On Wednesday, the day his post was announced, Schwartz told IndieWire that he “hopes to beat” the deadline.
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“It’s definitely not going to be easy,” said Schwartz, whose official start date is November 7. Already, he said, there are some pieces in place, including “a lot” of revenue from ad sales and digital. “We’re not starting from absolute scratch.”
Schwartz has made a career out of turnarounds, launches, and rebrands. There’s been seven to date, the most notable being the time he rebranded the TV Guide Network as Pop TV, which brought us “Schitt’s Creek” and “One Day at a Time.” We began our telephone conversation by asking Schwartz if The CW needs a new name.
“What I’ve learned is you have to know what your house is before you know what color to paint it,” he said. “I think we have a lot of work to do to try and figure out: Who do we want to be? Who are the audiences we’re going to connect with? What type of content are we going to make to make those connections? We can figure out the paint color later. I think that’s Step 2.”
We’re thinking a new coat is in order; also, we can help with Step 1. Like the other four broadcast networks (CBS, NBC, Fox, and ABC), you want to be a channel that makes money for your parent company. That became Nextstar when it bought a majority stake in The CW from Warner Bros. Discovery and Paramount Global this summer. Last month, Nextstar removed the network’s longtime chief Mark Pedowitz; this week it laid off 30-40 other staffers and installed Schwartz, who had been consulting for Pedowitz, in the top content job.
In the past, The CW aired YA-type programming in an effort to make their studios rich. Now it must grow up, and part of that will mean appealing to older viewers. Schwartz said he does not yet know who the new CW viewer will be — only that he needs many, many more of them.
“You have to figure out where the holes in the market are,” Schwartz said. “You can’t just do the same thing that everybody else is doing. You have to be a little contrarian, a little audacious, a little different. We just have to get bigger and broader and do things efficiently.”
That mandate is not limited to the free, over-the-air broadcast network. Several existing CW shows perform very well on streaming, particularly Netflix. “All American,” “Dynasty,” and “In the Dark” have enjoyed significant second acts at the streaming giant.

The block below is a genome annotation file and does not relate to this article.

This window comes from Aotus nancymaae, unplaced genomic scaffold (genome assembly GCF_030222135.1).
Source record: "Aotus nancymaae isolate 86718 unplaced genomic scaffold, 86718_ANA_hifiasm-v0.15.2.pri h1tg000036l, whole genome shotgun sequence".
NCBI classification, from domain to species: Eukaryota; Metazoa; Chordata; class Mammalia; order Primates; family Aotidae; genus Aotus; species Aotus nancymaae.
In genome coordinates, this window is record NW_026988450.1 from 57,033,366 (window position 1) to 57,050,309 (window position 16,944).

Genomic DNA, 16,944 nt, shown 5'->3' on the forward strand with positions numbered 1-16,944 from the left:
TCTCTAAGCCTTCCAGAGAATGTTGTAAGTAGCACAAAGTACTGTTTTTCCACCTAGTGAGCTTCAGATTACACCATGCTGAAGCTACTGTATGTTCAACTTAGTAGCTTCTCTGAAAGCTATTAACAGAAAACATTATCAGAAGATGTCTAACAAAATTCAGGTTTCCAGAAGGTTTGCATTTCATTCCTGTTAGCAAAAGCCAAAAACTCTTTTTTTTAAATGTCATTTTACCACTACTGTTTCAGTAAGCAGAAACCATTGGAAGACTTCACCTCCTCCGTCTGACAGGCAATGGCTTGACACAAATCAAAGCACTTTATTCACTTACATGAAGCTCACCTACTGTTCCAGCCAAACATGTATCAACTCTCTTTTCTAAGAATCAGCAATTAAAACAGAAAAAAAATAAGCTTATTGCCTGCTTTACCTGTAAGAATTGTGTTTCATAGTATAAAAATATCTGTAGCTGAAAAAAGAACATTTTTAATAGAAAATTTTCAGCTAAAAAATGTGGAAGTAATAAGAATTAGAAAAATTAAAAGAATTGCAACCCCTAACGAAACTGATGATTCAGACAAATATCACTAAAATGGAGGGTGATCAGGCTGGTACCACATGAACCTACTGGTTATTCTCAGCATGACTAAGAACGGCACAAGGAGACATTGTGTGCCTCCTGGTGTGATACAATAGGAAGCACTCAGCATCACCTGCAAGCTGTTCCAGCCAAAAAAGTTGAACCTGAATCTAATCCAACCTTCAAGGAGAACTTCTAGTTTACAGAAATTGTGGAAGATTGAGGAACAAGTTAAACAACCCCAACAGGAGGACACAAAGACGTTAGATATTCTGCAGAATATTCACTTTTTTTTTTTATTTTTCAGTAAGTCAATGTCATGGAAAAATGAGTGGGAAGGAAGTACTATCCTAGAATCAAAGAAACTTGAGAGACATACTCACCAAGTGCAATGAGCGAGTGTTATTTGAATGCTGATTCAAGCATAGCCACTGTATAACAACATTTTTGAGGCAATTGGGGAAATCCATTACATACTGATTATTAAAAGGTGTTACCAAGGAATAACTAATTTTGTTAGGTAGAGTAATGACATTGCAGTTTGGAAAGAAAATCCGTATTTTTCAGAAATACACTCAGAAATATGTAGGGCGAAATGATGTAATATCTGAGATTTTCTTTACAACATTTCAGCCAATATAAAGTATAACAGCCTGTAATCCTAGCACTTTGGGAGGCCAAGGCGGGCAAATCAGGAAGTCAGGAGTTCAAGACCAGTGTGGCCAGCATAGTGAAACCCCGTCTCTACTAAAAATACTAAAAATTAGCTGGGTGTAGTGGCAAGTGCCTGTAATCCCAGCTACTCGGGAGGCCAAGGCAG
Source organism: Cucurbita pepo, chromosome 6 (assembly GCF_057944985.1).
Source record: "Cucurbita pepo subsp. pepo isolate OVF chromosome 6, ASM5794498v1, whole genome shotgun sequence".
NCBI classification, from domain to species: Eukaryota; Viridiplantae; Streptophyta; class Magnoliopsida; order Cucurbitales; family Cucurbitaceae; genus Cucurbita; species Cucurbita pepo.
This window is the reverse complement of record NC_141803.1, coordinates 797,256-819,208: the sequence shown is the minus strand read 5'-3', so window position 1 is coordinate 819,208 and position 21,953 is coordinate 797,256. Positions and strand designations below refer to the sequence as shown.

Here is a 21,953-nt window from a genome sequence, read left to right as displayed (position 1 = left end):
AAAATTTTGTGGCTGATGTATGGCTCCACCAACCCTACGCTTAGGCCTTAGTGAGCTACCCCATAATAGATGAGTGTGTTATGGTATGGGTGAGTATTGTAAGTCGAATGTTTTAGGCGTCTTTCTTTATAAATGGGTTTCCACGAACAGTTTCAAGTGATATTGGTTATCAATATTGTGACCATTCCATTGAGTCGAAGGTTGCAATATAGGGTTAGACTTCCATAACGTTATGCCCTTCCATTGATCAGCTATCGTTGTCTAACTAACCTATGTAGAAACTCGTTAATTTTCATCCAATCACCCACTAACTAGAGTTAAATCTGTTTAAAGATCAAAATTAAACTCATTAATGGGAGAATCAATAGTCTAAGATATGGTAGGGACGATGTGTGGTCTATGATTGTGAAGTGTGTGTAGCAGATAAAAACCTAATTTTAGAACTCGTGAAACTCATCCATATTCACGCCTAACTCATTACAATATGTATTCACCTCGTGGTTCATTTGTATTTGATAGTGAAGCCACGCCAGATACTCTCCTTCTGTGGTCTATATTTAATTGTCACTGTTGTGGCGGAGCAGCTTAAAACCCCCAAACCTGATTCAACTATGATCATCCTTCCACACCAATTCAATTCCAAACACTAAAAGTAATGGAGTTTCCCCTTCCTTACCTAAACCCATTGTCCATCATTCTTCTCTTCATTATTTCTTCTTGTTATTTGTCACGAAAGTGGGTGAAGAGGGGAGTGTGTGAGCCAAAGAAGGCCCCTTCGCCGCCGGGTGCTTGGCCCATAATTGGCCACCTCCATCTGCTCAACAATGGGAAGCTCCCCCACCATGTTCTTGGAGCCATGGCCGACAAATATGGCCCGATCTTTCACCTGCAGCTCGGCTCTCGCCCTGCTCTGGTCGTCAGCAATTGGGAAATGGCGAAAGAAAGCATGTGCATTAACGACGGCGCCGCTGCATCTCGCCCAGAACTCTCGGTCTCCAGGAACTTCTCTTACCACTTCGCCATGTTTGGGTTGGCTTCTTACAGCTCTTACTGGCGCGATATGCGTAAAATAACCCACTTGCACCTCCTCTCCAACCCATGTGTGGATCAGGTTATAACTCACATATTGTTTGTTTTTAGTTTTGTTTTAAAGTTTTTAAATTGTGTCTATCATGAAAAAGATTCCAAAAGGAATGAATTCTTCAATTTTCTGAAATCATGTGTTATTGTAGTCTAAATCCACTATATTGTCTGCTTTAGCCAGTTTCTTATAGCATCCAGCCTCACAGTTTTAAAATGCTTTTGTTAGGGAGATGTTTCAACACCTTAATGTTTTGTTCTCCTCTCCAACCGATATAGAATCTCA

During his time as a consultant for The CW, Schwartz dug into its streaming and AVOD (ad-supported video on-demand) strategy. The CW was early on digital, but never struck it rich from its own off-the-air platforms. Schwartz sees an opportunity for the new CW, with its new parent, to expand its free-streaming offerings into the competitive space dominated by Paramount’s Pluto TV, Fox’s Tubi, and Roku’s The Roku Channel.
“Two of the great advantages Nexstar has is free and local,” Schwartz said. Add in what The CW has — a library — and Schwartz believes they “can compete” in the space.
Rebecca Brenneman/THE CW
Brad Schwartz told us he has 14 Post-it notes on his office wall, one for each hour of primetime to fill each week. They’re currently blank. That doesn’t mean Schwartz’s CW is completely without programming; he told IndieWire that he expects some CW shows to return.
In May, The CW canceled 10 shows: “Naomi,” “4400,” “Batwoman,” “Charmed,” “Dynasty,” “In the Dark,” “Legends of Tomorrow,” “Roswell, New Mexico,” and “Legacies.” Four current series — including its longest-running hit “The Flash,” “Stargirl,” “Nancy Drew,” and “Riverdale” — will conclude their runs during the 2022-23 broadcast season.
That leaves “Superman & Lois,” “Gotham Knights,” “All American,” “Walker,” “Kung Fu,” “Walker: Independence,” and “The Winchesters,” and unscripted series “Penn & Teller: Fool Us,” “Masters of Illusion,” and the revival of improv-comedy series “Whose Line Is It Anyway?”
“We’re going to have to analyze every single one of them on its merits,” Schwartz said. “Not on what its international revenue is, or its streaming revenue is that other people make.” Schwartz, Miller, and NXST shareholders want to see that revenue hit their income statement via advertising and licensing.
“Look, if there’s a show that’s killing it and it’s profitable, why wouldn’t we keep doing it?” Schwartz said. In other words, it’s not all about budget cuts — Schwartz has no desire to “do cheap stuff for cheap sake.”
Nexstar, with a market cap nearing $7 billion, is not an owner of meager means. As Schwartz happily pointed out, it “has more free cash flow than Paramount.” The challenge is seeing a return, and Schwartz is up for it: “We’re going to have to figure out how to scale scrappy.”
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